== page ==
Moving back down to London recently, having resided back home in Dublin during Fashion East, Robyn is now focusing on refining her brand with the intention of growing. “We have a small team here in London and we are just working on our upcoming presentation for January right now,” she says. “We are paring back down our number of looks and trying to portray a concise 360 vision of what our world is.” But despite the move down to London, with Ireland remaining a perennial reference, Robyn recently chose to shoot her first collection for Fashion East on the island of Inis Oirr. “Irish culture inspires everything I do, something I only kind of realised when I studied in the UK and being surrounded by classmates from all corners of the world.”
Collaborating with documentary photographer Lewis Khan, the pair wanted to bring the clothes “back to the source” and celebrate the collection against a classic Irish backdrop. Inis Oirr, with a population of 260 people, provided an opportunity to contextualise Robyn’s work in a completely new way. The result is a charming photo story and accompanying film that celebrates the natural beauty of remote Irish landscapes as much as of Robyn’s design.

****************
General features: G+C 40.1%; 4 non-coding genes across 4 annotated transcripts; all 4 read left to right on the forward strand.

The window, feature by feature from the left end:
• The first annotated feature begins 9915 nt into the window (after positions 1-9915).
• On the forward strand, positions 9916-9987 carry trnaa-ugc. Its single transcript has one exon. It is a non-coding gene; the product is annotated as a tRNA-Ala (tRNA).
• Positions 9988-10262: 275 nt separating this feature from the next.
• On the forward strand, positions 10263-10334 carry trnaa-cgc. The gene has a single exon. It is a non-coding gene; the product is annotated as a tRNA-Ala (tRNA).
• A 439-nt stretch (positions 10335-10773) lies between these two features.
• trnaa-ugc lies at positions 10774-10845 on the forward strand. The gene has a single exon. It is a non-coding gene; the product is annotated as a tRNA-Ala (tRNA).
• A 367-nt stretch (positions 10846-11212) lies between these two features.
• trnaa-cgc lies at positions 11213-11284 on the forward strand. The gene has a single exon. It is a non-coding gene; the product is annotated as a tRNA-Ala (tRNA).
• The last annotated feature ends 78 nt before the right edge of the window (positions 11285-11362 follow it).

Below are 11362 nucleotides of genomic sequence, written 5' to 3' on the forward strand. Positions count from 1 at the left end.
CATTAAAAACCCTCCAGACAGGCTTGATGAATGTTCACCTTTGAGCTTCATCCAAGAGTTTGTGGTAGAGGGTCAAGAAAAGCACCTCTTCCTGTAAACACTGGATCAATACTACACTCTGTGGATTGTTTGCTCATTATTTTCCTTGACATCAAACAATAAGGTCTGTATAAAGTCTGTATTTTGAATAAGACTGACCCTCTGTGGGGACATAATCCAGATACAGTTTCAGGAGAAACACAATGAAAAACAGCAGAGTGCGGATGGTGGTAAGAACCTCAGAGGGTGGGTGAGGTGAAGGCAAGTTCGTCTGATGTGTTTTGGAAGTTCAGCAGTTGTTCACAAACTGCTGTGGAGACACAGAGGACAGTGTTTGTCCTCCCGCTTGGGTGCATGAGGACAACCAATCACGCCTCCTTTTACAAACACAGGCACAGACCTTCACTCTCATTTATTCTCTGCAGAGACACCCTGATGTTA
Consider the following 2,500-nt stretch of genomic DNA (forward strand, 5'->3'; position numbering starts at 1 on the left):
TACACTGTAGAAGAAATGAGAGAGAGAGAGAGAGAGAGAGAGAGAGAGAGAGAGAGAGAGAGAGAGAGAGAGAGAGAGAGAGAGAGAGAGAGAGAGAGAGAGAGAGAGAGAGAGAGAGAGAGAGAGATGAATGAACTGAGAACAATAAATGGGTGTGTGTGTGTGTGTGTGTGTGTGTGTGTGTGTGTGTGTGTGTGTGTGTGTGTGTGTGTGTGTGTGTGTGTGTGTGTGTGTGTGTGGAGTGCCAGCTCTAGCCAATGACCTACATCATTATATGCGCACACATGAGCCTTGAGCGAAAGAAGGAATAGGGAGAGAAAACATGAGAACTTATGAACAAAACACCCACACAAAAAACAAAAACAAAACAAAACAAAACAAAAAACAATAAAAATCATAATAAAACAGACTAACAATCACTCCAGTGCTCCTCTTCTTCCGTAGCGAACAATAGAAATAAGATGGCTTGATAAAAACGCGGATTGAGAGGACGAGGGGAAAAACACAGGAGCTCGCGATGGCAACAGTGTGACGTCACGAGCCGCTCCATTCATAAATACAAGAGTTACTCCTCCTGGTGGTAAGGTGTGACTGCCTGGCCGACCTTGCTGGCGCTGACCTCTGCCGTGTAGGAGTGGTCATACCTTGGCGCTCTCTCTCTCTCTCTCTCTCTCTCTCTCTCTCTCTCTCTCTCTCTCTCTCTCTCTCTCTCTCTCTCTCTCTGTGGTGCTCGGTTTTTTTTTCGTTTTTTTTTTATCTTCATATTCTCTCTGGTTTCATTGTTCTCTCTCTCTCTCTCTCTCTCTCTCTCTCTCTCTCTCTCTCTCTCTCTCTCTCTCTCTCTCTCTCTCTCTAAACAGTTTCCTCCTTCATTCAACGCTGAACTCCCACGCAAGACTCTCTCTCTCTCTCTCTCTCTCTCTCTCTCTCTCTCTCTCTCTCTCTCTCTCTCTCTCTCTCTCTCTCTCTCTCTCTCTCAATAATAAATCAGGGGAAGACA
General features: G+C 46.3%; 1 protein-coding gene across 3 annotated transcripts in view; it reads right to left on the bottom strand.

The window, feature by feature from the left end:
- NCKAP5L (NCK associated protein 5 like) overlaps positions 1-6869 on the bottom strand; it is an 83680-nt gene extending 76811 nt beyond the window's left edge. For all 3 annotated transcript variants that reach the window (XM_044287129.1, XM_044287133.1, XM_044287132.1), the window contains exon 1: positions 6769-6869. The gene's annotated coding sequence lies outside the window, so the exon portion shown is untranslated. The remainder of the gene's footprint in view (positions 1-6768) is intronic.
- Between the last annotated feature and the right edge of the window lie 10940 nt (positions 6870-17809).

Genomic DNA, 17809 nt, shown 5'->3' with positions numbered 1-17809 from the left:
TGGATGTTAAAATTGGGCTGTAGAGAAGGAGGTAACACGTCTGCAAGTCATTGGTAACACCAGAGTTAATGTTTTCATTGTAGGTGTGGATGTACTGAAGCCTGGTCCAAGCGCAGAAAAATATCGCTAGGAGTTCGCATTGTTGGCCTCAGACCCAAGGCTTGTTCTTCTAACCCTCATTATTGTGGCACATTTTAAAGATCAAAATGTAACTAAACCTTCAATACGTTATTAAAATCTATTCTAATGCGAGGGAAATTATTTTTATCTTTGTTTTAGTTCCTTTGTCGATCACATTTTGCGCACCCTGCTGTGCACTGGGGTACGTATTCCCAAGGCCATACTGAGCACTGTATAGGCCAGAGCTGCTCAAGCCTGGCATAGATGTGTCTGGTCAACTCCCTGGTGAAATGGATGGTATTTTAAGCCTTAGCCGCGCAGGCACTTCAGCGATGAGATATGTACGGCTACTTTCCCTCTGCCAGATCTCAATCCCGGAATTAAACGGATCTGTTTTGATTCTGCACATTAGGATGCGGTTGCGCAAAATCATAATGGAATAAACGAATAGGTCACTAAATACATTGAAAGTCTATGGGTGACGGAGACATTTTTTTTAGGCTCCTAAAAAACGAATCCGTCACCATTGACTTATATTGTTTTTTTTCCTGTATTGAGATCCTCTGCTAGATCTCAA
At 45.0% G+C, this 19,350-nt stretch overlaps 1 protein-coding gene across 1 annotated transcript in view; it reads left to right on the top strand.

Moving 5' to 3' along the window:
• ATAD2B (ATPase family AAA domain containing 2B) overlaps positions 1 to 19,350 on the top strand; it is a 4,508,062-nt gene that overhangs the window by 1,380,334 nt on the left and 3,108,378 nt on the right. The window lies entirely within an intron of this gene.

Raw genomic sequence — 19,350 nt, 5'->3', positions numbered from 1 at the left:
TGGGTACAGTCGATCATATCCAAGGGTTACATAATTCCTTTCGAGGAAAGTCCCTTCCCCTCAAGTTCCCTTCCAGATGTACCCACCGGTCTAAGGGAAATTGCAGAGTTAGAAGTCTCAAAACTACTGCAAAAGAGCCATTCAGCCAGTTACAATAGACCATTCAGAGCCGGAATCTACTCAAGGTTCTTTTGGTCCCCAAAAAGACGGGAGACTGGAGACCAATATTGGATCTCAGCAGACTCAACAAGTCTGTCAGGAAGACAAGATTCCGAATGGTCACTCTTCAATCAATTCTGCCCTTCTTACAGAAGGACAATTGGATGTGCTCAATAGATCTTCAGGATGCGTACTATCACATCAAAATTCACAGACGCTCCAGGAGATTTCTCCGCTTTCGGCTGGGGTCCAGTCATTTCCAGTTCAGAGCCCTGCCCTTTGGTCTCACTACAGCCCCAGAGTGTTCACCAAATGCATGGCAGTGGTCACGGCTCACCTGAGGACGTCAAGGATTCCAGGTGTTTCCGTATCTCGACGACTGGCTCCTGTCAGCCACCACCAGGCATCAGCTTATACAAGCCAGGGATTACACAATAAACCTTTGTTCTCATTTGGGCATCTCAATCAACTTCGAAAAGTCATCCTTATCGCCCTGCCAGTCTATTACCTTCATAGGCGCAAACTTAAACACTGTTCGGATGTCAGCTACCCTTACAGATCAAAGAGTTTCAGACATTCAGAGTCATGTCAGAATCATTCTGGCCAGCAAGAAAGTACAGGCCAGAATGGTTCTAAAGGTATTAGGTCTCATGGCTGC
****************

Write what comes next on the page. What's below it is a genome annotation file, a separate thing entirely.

After two seasons on the Fashion East roster, how does it feel to be presenting as a standalone brand at LFWM in January?
Planning these presentations and shows is like planning an hour-long wedding; I am learning about all the elements that go into it that you don't have to worry about while with Fashion East. It’s exciting to have creative control on elements I wouldn’t of in the past and just using this to create your own little world and portray your vision.
There's a very classic, nostalgic style to your designs and previously you've superimposed your collection onto 50s postcards from Ireland. What do you see as your biggest inspiration?